Dozens of games are available at a moment's notice without the need to find needed pieces jammed in a closet or worrying about that one missing piece. Many require only human power, fresh air, open spaces, and creativity.
Let’s explore three that have been played by children as far back as the second century.
Hide and Seek
Britannica notes that the game Hide and Seek is mentioned by a 2nd-century Greek writer Julius Pollux as the game ‘apodidraskinda’ and paintings of the same era. (1)
To play the game, a small group with the seeker closing their eyes and counting to 100. The others in the group hide. The seeker searches for the hiders, and the first one found is then the next seeker. While the game has many forms, one of the most popular has hiders try to run to a home base where they are safe.
Team up is a variation where a found hider joins the seeker in finding the others. In this version, it is essential not to let other hiders know where you will hide!
Another variation is Sardines, when there is one hider and several seekers. When one of the seekers finds a hider, they hide with them. It continues until all the hiders are scrunched together in the hiding place like a can of sardines!
Kick the can game has one person who closes their eyes and counts while the rest hide, but there is some form of base (traditionally was an empty can). The purpose of the hiders is to 'kick the can’ before being tagged. If the seeker finds someone, they can tag them and send them to jail. If someone kicks the can, all those in jail are released and back in the game. The game continues until everyone is in jail.
The game of tag is referenced back to the early 16th century during the reign of Queen Mary as a variation of a Scottish game called ‘touch, tap.’ Some believe it is an acronym for "Touch and Go," but since it has been called different names over the centuries, it is not likely.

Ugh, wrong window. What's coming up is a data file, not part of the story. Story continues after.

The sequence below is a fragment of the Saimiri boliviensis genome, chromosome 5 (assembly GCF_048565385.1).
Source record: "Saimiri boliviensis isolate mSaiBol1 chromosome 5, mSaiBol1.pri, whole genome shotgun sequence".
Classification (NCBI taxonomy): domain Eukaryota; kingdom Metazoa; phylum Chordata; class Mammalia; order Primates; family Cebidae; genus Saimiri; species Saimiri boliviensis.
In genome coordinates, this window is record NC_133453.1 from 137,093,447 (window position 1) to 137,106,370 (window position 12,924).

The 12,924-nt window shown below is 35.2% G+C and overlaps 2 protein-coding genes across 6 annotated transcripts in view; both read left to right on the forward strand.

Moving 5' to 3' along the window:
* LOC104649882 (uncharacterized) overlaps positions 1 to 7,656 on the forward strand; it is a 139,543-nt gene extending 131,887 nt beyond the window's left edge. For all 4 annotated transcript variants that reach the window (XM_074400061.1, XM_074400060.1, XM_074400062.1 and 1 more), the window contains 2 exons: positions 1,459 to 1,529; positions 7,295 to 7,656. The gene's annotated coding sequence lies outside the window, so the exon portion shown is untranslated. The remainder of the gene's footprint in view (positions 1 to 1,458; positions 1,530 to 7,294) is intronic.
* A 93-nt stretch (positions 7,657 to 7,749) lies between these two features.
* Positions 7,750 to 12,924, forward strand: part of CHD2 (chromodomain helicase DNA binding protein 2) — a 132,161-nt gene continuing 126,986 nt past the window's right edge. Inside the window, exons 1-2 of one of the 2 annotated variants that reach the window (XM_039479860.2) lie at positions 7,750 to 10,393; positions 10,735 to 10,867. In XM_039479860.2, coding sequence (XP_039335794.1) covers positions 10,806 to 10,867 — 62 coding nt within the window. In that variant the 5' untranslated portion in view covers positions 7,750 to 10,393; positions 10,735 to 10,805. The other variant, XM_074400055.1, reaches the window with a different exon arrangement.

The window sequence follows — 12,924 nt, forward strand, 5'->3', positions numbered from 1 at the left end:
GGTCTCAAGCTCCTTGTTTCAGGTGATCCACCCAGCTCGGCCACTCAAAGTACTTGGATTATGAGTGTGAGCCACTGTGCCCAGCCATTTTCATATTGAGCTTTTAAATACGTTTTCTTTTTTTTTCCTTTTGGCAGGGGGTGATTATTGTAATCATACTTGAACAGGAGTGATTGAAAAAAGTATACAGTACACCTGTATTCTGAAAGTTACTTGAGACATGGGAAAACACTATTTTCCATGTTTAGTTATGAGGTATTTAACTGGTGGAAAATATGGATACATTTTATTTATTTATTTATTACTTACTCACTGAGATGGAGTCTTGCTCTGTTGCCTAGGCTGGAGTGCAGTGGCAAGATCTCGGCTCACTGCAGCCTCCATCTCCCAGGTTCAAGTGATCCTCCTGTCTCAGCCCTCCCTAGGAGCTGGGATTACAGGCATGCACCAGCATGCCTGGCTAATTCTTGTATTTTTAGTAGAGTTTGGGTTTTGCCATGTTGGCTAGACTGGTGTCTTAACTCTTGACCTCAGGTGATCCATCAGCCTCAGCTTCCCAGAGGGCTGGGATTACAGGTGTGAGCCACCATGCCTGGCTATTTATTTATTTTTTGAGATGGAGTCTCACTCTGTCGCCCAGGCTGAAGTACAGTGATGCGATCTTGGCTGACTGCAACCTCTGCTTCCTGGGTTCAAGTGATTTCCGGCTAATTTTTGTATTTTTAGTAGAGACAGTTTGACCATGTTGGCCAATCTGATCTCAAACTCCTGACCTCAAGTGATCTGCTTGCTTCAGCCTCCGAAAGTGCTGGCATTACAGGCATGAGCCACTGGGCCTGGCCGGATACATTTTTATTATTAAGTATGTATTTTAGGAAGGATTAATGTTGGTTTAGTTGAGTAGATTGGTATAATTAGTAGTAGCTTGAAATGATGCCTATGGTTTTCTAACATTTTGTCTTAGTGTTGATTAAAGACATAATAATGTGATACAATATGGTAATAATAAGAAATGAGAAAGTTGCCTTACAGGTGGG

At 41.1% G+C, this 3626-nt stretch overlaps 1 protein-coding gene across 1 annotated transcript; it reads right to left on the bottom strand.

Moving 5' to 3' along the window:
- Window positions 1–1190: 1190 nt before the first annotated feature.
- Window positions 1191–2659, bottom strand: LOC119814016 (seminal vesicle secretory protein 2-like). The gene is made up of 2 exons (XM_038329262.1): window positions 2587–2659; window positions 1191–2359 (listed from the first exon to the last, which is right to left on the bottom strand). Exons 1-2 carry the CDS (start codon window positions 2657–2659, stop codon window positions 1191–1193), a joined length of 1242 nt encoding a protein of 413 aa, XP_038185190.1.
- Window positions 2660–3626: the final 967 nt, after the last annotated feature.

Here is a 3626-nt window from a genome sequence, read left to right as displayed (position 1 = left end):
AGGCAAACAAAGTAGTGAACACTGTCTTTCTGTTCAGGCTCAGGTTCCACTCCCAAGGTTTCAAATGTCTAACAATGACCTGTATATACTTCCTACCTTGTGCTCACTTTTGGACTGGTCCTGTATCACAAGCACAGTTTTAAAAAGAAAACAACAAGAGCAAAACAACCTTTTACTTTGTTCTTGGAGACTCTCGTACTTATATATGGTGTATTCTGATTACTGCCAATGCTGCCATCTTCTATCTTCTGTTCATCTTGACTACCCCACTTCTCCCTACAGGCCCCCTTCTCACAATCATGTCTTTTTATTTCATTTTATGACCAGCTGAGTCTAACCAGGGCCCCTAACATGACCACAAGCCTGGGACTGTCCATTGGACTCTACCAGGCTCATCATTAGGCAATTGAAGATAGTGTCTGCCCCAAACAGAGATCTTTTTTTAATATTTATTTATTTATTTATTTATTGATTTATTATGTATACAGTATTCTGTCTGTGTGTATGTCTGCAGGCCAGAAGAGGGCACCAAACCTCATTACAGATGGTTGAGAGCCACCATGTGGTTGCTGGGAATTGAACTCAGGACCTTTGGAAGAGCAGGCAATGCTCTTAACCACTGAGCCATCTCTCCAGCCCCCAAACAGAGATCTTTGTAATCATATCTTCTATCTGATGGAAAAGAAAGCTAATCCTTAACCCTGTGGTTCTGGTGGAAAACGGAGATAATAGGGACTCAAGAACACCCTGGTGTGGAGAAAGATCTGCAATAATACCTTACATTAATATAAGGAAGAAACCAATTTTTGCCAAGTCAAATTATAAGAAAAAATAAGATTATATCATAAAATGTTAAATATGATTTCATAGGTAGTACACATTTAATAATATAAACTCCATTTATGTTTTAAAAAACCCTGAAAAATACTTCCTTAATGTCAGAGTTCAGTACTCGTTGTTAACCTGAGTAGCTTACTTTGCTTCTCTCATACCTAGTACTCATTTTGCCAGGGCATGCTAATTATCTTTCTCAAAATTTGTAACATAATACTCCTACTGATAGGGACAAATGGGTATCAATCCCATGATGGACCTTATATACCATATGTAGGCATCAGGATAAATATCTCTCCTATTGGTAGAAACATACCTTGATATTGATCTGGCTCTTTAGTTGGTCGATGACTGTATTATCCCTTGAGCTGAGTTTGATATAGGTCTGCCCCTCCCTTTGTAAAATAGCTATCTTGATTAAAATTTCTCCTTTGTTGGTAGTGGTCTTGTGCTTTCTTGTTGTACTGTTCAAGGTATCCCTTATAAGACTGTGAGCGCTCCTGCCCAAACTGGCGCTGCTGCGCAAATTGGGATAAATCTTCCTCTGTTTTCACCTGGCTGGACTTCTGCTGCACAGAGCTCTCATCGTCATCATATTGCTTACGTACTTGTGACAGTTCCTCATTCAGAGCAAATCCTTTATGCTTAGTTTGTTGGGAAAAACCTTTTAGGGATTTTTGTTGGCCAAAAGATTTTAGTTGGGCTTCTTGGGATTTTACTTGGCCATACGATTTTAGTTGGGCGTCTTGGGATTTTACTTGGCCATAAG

The game of tag is excellent for younger children to learn fundamental movement and encourage them to stay active throughout their lives. (2) It requires no teams or equipment and is played with two or more players. One person is ‘it’ and tries to tag another, saying, “You’re it!” That person is now in pursuit of the others.
Many variations of the game have emerged over the years. For example, when tagged, that person is out of the game, or a person who is just tagged cannot tag the person who just tagged them - called ‘no tag backs.’
Duck, duck, goose is a variation where players sit in a circle. One person is the ‘fox.' They walk around the group, tapping each one as they go around saying ‘duck.’ When they touch one and say ‘goose’ that person gets up and chases the ‘fox’ in the same direction, trying to catch them before they reach the vacant spot and sits down. Suppose the ‘fox’ successfully sits down before being tagged. In that case, the other person is now the ‘fox.' They begin going around and tapping each person.
Freeze Tag also has an ‘it,' but when they tag a player, that player must freeze in place. Unfrozen players can tag the frozen to unfreeze them and put them back into motion. The game ends when all but one player is frozen.
There are also team tag games, such as Zombie Tag and Cops and Robbers.
Some believe that the game of four square evolved from a combination of three ancient games: Paume, which was popular in France during the 12th century, lawn tennis (four quadrants), and handball. All three games morphed into a game called boxball that city dwellers played because of their limited space. (3)
The modern version of four square has four players standing around a square court. Players first create a square box (10 - 30 foot square) using chalk or tape and split it into four equal boxes and numbered 1 – 4 on a hard surface. One player stands in each square and uses a red rubber ball typically used for kickball.
In this case, the square with the number 1 would be the lowest rank. A player advances in level through the game. To move up in rank, a player in a higher ranking square needs to lose a point. First, the player in the number 1 position bounces the ball once into another square. The ball must bounce once inside that square (usually served to the lowest rank, square 4 in this example).
You can learn many strategies and variations, such as Cherry Bomb, Around the World, and Baby Bomb. (See reference 4)
This list is long and varied. And to add an extra layer of fun, children can create variations of these games that their grandparents may have played, as well as their great great grandparents.